Pioneering minds from the fields of biodiversity and technology will visit Montana State University students on Friday, October 7, as part of the annual E.O. Wilson and George R. Stibitz awards given by the American Computer and Robotics Museum in Bozeman.
Both awards were established by George Keremedjiev, founder and director of the American Computer and Robotics Museum and a 2009 recipient of an honorary doctorate from MSU. For the past 19 years, the museum has been presenting the Stibitz awards, named in honor of the man who helped develop the first modern digital computer. Prominent biologist E.O. Wilson – who received a Stibitz award in 2006 for pioneering the Electronic Encyclopedia of Life – presented the first Wilson awards in 2009.
This year, the Edward O. Wilson Biodiversity Technology Pioneer Award will go to Dan Wenk (pictured left), superintendent, Yellowstone National Park, for his “leadership and undaunted dedication toward the preservation of biodiversity in Yellowstone National Park.” Wenk has been Yellowstone superintendent since 2011.
There are three 2016 George R. Stibitz Computer and Communications Pioneer Award Recipients, two of whom are receiving the award posthumously for leading teams that developed the technology to crack Nazi Germany’s Enigma Machine Code during World War II. Germany used the Nazi “Enigma Machine,” as it was known, to send coded transmissions during the war. Its code was considered unbreakable until the work of Alan Turing and Joseph Desch.
The award for Turing will be accepted by his nephew, Sir Dermot Turing, of London. The award for Desch will be accepted by his daughter, Debbie Desch, of Dayton, Ohio.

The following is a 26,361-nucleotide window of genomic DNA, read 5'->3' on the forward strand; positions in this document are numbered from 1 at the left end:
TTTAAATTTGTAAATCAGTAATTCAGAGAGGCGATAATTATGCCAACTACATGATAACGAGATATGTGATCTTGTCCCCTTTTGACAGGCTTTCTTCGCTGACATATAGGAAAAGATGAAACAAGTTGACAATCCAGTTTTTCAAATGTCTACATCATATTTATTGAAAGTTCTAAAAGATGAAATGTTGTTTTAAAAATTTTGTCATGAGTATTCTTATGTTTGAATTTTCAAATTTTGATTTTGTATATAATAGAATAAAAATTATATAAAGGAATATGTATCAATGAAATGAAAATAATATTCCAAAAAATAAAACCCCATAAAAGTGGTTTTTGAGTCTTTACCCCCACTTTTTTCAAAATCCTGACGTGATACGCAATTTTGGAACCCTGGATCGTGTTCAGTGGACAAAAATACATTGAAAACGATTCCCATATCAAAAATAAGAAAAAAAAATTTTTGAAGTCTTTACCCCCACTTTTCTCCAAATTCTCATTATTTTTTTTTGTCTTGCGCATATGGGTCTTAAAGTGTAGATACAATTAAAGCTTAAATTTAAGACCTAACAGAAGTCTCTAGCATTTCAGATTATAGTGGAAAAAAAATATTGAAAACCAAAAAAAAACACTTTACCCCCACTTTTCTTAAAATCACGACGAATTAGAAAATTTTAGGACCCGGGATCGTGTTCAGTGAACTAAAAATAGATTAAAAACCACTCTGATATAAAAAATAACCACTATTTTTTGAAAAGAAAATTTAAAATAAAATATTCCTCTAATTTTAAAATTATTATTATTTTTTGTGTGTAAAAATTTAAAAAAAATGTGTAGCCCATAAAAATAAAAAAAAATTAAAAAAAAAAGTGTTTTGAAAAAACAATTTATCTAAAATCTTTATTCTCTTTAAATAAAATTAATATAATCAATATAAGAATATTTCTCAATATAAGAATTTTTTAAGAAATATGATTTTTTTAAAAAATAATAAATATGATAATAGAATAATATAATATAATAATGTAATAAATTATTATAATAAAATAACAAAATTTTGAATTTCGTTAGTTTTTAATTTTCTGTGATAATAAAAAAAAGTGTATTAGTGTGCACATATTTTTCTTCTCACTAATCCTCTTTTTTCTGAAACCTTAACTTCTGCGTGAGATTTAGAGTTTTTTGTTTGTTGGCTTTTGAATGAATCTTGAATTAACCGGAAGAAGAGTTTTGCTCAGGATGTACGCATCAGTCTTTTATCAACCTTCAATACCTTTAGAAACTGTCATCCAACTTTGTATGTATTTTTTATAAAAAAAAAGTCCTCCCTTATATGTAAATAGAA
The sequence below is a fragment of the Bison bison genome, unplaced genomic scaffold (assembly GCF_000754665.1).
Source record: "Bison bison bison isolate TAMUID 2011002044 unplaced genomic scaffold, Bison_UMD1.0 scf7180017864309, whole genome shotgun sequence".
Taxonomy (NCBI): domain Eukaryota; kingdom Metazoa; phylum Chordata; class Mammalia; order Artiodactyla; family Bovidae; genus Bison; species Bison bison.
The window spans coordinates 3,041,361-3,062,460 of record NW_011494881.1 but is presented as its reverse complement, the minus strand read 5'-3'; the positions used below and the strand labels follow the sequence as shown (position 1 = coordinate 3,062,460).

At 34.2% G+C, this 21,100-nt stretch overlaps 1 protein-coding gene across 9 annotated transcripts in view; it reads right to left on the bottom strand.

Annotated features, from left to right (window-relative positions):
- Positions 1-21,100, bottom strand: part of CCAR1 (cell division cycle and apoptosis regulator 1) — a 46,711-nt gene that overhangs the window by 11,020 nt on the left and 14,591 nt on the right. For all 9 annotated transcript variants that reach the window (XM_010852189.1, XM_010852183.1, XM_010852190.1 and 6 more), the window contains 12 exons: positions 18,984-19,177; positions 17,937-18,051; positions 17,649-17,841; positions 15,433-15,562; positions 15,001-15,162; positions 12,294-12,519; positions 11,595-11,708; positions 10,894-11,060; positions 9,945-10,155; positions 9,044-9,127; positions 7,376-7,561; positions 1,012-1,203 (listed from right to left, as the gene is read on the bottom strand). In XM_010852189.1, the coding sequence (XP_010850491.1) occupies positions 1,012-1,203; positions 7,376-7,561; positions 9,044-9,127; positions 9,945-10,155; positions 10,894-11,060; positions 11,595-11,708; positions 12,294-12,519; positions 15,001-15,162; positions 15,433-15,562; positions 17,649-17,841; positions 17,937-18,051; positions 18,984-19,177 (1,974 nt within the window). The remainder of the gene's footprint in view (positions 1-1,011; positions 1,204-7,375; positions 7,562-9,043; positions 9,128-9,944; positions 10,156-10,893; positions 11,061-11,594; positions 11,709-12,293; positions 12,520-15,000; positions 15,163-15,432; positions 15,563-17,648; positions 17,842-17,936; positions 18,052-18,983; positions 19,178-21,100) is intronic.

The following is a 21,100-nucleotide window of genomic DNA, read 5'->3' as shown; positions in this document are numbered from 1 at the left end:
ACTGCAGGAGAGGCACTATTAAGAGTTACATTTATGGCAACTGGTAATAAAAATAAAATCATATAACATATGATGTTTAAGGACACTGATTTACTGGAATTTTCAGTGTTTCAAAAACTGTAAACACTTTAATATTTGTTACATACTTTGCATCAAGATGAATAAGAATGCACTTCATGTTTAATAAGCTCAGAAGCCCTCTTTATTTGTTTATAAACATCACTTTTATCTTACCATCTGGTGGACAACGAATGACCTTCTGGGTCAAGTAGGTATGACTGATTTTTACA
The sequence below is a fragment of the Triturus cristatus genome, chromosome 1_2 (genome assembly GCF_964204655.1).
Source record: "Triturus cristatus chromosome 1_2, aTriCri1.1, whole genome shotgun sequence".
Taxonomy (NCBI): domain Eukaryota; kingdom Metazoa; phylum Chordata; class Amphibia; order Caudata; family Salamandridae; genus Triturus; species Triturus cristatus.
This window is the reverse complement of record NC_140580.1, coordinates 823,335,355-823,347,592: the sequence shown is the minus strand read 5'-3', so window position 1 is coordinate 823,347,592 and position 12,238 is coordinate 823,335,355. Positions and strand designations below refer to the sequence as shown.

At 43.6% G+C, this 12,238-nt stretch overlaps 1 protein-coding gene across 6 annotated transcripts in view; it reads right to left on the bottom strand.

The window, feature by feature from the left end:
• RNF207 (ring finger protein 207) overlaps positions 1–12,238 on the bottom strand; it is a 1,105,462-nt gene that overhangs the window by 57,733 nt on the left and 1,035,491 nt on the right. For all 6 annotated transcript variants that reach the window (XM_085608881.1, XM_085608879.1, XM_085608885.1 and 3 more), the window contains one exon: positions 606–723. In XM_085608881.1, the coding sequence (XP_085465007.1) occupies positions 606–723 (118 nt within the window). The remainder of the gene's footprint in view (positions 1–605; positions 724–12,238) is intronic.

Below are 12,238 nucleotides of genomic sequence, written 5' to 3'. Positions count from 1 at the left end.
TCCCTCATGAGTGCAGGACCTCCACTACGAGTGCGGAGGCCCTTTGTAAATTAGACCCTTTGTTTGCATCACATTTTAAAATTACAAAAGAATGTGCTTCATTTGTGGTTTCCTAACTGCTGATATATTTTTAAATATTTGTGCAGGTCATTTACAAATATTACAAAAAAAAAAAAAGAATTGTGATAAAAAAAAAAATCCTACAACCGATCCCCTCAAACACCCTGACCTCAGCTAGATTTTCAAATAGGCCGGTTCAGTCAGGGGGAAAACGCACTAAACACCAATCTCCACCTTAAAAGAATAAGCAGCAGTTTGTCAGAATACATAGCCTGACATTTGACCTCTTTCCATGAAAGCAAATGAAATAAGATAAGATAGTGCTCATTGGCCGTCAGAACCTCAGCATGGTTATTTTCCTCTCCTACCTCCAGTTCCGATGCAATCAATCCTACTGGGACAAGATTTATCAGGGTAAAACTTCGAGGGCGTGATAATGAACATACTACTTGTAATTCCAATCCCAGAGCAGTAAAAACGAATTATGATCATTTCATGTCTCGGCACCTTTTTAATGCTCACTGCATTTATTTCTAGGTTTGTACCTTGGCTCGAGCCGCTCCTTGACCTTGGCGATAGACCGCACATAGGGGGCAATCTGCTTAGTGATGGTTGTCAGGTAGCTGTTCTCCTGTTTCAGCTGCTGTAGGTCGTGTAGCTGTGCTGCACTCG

The third recipient of the Stibitz award is Mary Shaw, of Carnegie Mellon University in Pittsburg, Pennsylvania. Shaw was recognized in 2014 by President Barack Obama as a recipient of the National Medal of Technology and Innovation Medal Recipient for her work in computer science education. Shaw’s achievements in the field of software engineering have had a legendary and seminal impact on computer science as a whole and the evolution of computer software in particular. In addition, Shaw’s impact on computer science curricula, as noted by the Institute of Electrical and Electronics Engineers, IEEE, in the areas of abstract data structures, software architecture and software design have helped to revolutionize the teaching of computer science worldwide.
The recipients of this year’s awards will visit with MSU students during the day and be honored at a private dinner in the evening. This year’s awards ceremonies are co-sponsored by MSU’s Office of the President, College of Engineering, College of Letters and Science, Honors College, and MSU’s Humanities Institute as well as Zoot Enterprises and Mr. Nels and Mrs. Liz Leutwiler.